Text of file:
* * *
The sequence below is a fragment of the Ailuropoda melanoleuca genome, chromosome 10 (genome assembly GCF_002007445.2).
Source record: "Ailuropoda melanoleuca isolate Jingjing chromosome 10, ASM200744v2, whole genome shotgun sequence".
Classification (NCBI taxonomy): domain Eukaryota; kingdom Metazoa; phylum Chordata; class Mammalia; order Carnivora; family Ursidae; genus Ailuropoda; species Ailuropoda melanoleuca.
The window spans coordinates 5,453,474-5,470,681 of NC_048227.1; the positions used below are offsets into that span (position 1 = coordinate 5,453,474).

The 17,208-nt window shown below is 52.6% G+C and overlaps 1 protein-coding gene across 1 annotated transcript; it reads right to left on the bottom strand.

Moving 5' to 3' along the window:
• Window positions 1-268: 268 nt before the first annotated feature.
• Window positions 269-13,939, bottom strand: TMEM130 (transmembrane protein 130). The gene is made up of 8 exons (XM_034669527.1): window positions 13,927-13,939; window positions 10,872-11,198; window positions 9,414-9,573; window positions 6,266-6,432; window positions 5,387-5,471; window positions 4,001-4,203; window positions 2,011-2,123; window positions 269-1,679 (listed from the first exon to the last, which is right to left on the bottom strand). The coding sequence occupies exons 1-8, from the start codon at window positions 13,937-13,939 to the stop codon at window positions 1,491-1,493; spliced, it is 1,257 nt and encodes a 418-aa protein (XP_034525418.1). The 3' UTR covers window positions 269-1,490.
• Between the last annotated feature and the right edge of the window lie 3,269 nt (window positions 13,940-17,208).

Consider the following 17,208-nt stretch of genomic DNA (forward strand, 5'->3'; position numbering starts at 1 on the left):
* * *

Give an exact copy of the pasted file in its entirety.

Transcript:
The sequence below is a fragment of the Ailuropoda melanoleuca genome, chromosome 10 (genome assembly GCF_002007445.2).
Source record: "Ailuropoda melanoleuca isolate Jingjing chromosome 10, ASM200744v2, whole genome shotgun sequence".
Classification (NCBI taxonomy): domain Eukaryota; kingdom Metazoa; phylum Chordata; class Mammalia; order Carnivora; family Ursidae; genus Ailuropoda; species Ailuropoda melanoleuca.
The window spans coordinates 5,453,474-5,470,681 of NC_048227.1; the positions used below are offsets into that span (position 1 = coordinate 5,453,474).

The 17,208-nt window shown below is 52.6% G+C and overlaps 1 protein-coding gene across 1 annotated transcript; it reads right to left on the bottom strand.

Moving 5' to 3' along the window:
• Window positions 1-268: 268 nt before the first annotated feature.
• Window positions 269-13,939, bottom strand: TMEM130 (transmembrane protein 130). The gene is made up of 8 exons (XM_034669527.1): window positions 13,927-13,939; window positions 10,872-11,198; window positions 9,414-9,573; window positions 6,266-6,432; window positions 5,387-5,471; window positions 4,001-4,203; window positions 2,011-2,123; window positions 269-1,679 (listed from the first exon to the last, which is right to left on the bottom strand). The coding sequence occupies exons 1-8, from the start codon at window positions 13,937-13,939 to the stop codon at window positions 1,491-1,493; spliced, it is 1,257 nt and encodes a 418-aa protein (XP_034525418.1). The 3' UTR covers window positions 269-1,490.
• Between the last annotated feature and the right edge of the window lie 3,269 nt (window positions 13,940-17,208).

Consider the following 17,208-nt stretch of genomic DNA (forward strand, 5'->3'; position numbering starts at 1 on the left):